• Gamasol cleaner, when I fly I will mail –U.P.S. Gamasol to the hotel in advance ( even to bellagio, Italy next may 2016)
  • Bestbrella  umbrella for keeping light off both  my canvas  and palette, this is a must for me, I like the air vents which allows the air to pass through. I purchased cheap quick Clips from Home Depot to attach the backpack to the center of the easel for wind.
  • Kelty back pack size is based on the Coulter box I use, my wife’s Compact uses Kelty 44, the Standard size Coulter Easel uses Kelty 50.
  • I tone my palette under my glass with a sheet of canvas pad. 4 parts Ivory black and 1 part raw umber and thin it out with Gamasol and wipe off till smooth and making a medium dark value. I then cut glass to go over the toned canvas for a neutral grey back ground, the reddish wood color can make it difficult for me to see the greenish and reddish colors accurately. When home I paint in the morning before work I will keep a sheet of glass with my colors premixed and stored in the freezer so I am ourt the door and painting the lake in painting in 3 minutes. I use diamond tip brads from our frame shop to hold the glass in place.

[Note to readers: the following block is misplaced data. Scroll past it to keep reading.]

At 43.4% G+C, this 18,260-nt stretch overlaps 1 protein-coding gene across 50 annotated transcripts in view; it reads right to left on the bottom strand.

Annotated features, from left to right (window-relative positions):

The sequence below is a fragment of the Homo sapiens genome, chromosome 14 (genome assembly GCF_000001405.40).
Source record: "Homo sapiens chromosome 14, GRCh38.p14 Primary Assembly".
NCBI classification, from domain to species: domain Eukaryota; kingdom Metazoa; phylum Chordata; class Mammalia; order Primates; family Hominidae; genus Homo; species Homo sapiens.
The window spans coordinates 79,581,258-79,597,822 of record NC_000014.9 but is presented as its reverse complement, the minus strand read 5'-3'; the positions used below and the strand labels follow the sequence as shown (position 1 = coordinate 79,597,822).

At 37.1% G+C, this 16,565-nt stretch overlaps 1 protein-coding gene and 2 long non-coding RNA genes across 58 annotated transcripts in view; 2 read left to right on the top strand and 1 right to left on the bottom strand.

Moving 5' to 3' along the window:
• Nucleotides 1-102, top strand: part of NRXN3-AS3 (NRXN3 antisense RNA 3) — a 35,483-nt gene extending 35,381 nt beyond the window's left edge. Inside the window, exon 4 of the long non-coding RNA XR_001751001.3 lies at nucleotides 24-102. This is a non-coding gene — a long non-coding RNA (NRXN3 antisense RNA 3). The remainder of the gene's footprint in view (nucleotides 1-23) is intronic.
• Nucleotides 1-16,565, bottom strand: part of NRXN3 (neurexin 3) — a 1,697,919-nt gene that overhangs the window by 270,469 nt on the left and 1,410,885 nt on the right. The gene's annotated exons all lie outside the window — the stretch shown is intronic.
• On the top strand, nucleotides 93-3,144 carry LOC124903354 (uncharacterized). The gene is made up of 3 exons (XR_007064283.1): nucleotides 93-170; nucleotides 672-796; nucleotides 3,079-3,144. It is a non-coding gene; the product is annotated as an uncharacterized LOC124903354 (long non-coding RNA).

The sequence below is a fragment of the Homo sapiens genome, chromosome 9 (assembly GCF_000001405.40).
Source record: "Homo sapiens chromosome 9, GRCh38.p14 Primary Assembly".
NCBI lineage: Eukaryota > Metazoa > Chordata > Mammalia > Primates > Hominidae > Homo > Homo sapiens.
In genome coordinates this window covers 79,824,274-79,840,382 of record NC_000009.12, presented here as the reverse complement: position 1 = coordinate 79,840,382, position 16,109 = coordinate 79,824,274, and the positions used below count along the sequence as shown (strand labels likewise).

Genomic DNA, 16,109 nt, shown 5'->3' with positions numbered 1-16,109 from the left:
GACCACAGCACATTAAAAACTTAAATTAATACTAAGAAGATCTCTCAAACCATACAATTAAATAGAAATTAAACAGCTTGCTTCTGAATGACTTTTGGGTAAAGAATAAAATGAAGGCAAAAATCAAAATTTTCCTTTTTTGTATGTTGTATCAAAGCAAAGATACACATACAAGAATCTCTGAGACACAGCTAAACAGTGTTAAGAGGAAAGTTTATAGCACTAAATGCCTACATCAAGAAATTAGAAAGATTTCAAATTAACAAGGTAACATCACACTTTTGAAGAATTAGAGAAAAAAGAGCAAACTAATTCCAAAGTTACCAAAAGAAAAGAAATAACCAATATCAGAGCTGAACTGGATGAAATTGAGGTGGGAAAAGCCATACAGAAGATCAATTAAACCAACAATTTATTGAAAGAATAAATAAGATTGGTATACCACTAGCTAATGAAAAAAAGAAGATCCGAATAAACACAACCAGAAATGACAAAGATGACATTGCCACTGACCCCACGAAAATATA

• Bubble wrap  under the glass and toned canvas paper.
  • I tone the wood palette a neutral grey by using linseed oil with my grey paint mix ( without white) to seal the wood. This would allow me to not have to use a glass palette anymore. By using linseed oil 3-5 coats ( wipe off extra oil between coats) will saturate the wood with oil which will keep the wood from absorbing the oil in the paint while the paint is sitting mixed on the wood palette, keeping my palette wet longer. I dislike cleaning the paint off the wood and having oil paint all over me, toxic, so the tone is a back up if the glass breaks, it has not broken yet.
  • When I cannot freeze my paint while traveling, I scrape my paint daily. Since I am limited to how many Raymar Wet Painting Carriers I can pack, I use  Walnut Oil Alkyd from M. Graham to help dry the painting dry over night! My thought is by the end of the trip I could stack some of the dry painting sheets and reserve my Wet canvas carrier for just that, wet canvases.
  • Really Works Hand Wipes, but, i put them in a baby wipe rectangular box. the round tube the art wipes from different art companies top keeps coming off when in the back pack.